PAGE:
Heck, there are times when a team will just refuse and try it anyways and when the ball gets stuck then what do you do? The rules pertaining to this are not fair for any member of an alliance.
An E-Stopped robot with a ball most definitely should not have its ball counted. That way there’s at least a way to keep playing the game for the other 2.
Why wouldn’t the referees consider a ball in an EStopped robot “out of play”? It’s a good idea to raise this question in the Q&A, but software solutions aren’t what you want when a simple human decision can solve your problem. That’s what referees are for.
Not strictly true. You can have a single acting solenoid valve which spends the entire match energized, keeping your ball ejector retracted. As soon as the robot transitions to the disabled state (either commanded by the field at the end of a match, or because the robot lost communication) that solenoid will cease to be energized, and extend your ball ejector.
The trick is in figuring out a way to either A) make it so that during the pre-match disabled phase you can keep your ejector retracted (perhaps you use a dump valve connected to a servo to trap air strategically in the system that can later be released) OR B) pick the ball up at the start of auto instead of pre-loading it into your robot.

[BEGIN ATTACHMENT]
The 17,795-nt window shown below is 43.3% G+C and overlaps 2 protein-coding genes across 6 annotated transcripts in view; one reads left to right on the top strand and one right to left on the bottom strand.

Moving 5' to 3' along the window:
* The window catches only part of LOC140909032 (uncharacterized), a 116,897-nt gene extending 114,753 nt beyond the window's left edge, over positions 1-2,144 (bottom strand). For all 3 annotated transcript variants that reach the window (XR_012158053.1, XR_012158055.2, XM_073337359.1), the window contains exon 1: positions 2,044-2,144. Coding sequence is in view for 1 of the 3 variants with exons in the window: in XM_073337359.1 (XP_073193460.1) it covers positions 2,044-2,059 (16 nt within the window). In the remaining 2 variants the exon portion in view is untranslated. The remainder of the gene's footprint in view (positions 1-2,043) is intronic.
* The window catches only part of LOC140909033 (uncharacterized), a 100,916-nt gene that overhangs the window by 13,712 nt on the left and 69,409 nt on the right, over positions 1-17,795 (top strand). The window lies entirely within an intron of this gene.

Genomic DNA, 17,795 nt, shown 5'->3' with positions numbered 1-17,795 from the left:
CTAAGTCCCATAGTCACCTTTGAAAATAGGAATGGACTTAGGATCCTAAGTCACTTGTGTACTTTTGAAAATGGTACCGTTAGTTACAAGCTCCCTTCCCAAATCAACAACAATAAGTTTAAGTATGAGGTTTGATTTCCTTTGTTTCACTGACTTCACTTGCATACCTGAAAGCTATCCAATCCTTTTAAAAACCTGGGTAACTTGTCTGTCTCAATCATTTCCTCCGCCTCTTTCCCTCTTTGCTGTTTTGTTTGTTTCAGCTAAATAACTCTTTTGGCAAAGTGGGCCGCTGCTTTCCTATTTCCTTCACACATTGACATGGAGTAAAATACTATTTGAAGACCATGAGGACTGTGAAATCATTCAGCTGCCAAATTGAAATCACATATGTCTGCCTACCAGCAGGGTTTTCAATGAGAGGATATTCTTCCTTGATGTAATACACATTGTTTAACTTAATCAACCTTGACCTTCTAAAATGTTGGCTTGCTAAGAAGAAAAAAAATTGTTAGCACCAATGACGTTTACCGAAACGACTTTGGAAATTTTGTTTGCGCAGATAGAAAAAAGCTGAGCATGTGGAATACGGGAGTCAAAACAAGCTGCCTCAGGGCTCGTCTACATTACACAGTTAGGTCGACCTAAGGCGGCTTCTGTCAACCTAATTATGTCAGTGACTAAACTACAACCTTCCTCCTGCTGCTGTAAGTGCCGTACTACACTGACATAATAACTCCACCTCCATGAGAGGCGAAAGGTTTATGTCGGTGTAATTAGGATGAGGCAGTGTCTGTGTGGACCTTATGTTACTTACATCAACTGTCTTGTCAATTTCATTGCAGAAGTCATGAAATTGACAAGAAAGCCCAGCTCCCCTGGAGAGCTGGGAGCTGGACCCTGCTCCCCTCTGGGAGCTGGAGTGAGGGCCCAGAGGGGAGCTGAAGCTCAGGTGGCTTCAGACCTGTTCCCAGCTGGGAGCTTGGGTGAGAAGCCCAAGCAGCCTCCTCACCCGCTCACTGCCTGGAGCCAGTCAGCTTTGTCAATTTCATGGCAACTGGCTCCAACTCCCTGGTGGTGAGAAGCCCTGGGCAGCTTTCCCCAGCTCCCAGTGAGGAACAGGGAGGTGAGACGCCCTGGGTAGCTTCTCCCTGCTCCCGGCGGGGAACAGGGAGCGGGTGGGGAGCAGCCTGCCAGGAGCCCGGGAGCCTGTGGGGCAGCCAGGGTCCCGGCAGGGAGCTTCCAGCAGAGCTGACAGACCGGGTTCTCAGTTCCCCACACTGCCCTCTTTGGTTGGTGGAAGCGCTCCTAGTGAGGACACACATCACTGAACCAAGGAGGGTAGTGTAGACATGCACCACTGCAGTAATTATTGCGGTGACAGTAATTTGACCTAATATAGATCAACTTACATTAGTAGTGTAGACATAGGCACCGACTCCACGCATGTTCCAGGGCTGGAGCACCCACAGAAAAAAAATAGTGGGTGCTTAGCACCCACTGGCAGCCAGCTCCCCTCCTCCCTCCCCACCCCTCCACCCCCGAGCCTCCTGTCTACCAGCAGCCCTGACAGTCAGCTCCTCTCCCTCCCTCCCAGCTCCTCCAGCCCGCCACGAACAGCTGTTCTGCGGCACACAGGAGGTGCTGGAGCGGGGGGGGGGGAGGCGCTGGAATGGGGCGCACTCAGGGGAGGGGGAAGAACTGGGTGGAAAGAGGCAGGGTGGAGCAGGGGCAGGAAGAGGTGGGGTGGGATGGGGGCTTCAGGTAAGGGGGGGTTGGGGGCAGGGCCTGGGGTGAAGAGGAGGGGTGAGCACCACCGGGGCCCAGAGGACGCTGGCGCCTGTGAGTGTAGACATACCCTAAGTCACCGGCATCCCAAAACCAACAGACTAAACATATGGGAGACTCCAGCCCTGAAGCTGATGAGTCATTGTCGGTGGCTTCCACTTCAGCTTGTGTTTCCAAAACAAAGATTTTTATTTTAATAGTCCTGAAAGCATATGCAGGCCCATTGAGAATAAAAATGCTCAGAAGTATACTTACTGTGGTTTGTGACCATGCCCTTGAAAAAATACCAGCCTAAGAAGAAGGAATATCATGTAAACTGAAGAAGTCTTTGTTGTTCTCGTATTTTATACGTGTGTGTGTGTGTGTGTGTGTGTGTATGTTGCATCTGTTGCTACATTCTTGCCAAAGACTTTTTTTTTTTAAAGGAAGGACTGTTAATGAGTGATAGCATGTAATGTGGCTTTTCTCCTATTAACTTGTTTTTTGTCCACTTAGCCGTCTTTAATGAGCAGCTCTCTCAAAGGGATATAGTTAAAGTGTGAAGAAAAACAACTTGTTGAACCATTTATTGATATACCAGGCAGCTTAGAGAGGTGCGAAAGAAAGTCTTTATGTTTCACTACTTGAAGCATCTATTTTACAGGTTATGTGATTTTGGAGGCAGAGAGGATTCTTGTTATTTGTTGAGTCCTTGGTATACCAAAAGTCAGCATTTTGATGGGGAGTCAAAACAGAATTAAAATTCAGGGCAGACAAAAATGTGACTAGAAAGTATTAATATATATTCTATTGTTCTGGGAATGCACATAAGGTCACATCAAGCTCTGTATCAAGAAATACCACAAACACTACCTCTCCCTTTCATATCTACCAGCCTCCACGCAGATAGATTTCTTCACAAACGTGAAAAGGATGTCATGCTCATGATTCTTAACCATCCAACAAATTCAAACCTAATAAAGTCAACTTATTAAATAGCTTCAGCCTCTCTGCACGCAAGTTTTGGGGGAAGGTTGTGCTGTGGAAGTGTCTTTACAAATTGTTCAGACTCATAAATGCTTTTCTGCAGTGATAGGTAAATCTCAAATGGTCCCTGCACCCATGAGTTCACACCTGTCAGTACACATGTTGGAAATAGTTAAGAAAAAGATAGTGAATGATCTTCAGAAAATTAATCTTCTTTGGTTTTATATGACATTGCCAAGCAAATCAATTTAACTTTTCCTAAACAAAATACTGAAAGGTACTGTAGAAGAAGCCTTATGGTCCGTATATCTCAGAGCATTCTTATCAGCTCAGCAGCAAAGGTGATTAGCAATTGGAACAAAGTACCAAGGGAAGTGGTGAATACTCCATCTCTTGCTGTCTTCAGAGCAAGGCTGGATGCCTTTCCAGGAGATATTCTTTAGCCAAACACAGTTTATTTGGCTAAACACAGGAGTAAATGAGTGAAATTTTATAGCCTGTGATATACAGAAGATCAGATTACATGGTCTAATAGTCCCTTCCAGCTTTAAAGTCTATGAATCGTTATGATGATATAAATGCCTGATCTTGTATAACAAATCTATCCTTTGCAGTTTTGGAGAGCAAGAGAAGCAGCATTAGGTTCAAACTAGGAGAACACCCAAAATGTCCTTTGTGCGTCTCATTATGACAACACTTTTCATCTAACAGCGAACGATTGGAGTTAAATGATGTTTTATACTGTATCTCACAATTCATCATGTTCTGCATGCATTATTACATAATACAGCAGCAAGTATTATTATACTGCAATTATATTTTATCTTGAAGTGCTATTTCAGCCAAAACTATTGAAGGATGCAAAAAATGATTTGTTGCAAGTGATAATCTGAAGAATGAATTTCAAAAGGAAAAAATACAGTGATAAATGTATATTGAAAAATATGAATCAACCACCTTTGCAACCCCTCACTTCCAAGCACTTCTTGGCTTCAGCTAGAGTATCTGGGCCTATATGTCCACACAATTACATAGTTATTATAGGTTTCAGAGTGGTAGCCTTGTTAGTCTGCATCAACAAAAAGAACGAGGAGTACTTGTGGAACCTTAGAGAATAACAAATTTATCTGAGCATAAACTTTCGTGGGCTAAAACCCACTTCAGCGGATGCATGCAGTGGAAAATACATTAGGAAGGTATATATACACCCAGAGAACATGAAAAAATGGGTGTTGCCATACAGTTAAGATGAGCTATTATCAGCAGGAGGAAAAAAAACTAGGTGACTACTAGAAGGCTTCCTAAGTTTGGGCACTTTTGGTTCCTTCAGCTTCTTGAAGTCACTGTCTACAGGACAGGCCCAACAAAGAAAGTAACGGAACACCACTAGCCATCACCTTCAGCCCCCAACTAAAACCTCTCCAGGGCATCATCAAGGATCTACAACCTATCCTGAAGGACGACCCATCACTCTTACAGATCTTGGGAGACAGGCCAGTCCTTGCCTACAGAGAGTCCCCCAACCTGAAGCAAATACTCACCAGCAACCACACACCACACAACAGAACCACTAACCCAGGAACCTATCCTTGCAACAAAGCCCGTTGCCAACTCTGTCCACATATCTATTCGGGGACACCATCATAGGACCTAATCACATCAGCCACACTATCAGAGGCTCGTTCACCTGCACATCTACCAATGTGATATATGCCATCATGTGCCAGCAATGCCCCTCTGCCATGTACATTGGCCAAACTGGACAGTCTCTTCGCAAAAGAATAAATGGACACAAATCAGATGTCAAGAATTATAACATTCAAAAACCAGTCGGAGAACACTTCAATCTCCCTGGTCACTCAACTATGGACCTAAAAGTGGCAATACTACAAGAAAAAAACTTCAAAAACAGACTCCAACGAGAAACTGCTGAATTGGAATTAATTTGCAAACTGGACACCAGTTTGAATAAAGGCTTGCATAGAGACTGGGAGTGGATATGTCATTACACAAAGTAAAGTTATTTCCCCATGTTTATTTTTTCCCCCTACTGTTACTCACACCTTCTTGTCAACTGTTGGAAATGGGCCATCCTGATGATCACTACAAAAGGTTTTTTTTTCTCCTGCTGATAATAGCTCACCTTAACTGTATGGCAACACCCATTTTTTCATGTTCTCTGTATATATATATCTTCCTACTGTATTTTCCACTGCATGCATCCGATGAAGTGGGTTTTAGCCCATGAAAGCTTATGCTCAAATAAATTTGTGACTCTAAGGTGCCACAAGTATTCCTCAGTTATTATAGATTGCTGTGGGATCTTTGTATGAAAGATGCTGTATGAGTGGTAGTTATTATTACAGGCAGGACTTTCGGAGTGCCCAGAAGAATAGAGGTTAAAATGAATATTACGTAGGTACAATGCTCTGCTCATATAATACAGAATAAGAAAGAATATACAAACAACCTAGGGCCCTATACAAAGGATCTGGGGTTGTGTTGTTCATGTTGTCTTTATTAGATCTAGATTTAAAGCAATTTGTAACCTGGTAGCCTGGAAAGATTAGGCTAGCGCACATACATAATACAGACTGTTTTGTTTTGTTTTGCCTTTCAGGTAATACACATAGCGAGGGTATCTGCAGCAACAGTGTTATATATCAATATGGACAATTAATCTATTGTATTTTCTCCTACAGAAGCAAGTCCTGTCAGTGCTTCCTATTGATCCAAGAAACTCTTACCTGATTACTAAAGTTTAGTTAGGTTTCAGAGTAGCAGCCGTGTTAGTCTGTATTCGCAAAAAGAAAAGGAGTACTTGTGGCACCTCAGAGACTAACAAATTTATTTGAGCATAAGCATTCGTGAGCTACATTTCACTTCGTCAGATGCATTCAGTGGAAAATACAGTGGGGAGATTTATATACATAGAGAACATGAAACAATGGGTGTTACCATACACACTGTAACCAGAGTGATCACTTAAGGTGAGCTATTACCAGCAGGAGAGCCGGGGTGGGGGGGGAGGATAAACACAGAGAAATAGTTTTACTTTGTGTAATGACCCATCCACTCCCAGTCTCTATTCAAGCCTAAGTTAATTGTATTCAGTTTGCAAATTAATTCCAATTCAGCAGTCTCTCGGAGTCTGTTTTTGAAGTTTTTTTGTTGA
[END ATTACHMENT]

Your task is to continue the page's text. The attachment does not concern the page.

This is probably what most teams are going to have to do. The corner case of a robot that crashes as soon as auton starts and thus never has time to arm an eject mechanism is one that I don’t see a clear solution for. Then again, you have to waste part of your 5 second window for the hot goal picking up the ball…
Our team is planning to join our alliance partner and beat the "ball’ out of the third alliance with stuck ball! Pretty sure this is not against GS, which is directed towards opponent alliance and may get red card.
My only question would be, how do you design a mechanism that allows you to eject the ball when the robot dies, but NOT when the robot is disabled at the start of the match. I don’t really see a simple way to do it.
On top of that, I have to believe that this is the kind of issue that will get addressed by the GDC in a game update or Q&A. I can’t imagine they would make a game where one alliance could not score at all if one of their robots died… for that matter, what happens if both alliances have a robot die with a ball? No one scores at all that match? You could effectively have a game that is decided within the first 10 seconds, which doesn’t make for a very interesting game.
I agree. Although we should never plan for new rules being added, I do think that this one has a good chance of happening. There’s a few possibilities like a new ball being introduced if the robot controlling is inoperable and would otherwise stop the flow of the match, but there’s a chance (and a sizable one in my opinion) that robots will be required to have removable balls so their alliance can still play if the team cannot. Which also presents the opportunity for the opposing team to be able to eject the ball somehow. Another element of strategy for teams to consider.